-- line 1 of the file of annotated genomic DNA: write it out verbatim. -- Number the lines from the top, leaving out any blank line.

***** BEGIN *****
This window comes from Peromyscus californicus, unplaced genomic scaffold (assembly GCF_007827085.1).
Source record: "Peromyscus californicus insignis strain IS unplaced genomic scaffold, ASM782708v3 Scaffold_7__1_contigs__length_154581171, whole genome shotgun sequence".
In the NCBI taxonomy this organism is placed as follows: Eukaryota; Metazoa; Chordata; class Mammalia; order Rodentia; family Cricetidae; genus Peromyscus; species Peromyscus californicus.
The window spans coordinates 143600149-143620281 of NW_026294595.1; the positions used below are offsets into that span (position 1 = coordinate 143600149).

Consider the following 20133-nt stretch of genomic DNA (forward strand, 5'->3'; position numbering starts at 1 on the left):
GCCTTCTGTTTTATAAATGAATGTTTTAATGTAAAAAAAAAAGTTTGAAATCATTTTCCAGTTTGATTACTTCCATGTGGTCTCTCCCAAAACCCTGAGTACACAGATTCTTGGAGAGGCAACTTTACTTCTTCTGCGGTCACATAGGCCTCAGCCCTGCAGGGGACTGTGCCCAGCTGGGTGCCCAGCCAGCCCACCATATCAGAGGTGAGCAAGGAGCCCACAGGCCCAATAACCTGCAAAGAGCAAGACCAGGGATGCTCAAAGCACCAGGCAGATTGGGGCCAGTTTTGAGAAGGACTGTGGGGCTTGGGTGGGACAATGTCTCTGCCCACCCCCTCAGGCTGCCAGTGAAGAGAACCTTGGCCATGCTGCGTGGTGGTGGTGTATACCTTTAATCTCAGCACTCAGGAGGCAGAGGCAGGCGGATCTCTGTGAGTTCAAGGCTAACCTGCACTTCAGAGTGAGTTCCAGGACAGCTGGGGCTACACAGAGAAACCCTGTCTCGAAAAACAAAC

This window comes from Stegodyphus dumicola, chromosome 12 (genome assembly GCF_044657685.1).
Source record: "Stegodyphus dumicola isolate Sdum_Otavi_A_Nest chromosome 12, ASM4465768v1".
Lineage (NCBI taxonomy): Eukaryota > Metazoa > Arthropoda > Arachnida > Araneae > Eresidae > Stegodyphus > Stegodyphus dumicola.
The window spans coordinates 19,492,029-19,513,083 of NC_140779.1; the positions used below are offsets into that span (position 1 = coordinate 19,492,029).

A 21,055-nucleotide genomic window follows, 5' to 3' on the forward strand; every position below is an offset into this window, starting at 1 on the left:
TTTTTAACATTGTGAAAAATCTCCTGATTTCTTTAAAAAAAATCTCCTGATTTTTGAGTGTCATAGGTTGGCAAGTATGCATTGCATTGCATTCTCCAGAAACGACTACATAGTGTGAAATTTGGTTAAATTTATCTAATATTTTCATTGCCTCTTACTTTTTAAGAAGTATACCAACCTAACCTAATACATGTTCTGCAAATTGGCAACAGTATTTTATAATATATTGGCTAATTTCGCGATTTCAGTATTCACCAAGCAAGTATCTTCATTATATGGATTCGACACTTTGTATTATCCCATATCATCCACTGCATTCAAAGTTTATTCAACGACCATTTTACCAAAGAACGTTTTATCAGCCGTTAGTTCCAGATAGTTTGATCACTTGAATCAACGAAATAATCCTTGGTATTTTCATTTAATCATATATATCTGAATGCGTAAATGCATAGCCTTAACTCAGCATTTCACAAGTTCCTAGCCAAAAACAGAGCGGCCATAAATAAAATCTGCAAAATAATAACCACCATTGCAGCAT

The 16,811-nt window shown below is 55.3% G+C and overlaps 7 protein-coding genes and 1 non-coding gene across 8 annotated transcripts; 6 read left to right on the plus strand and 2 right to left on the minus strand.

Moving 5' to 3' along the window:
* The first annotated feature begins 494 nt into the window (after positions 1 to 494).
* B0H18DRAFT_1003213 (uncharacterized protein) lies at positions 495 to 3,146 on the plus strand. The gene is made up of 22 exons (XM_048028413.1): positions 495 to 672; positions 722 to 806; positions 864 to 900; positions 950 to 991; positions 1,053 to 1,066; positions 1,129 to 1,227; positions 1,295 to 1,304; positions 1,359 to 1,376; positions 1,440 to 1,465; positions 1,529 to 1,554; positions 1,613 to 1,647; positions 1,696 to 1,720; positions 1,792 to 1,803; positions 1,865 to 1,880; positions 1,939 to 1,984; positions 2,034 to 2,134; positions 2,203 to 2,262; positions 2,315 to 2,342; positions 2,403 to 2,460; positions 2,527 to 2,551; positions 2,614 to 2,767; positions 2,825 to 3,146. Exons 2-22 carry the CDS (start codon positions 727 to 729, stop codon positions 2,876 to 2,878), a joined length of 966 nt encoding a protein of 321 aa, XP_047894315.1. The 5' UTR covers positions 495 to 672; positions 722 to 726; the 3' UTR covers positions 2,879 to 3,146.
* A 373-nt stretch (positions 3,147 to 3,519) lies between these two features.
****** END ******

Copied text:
This window comes from Peromyscus californicus, unplaced genomic scaffold (assembly GCF_007827085.1).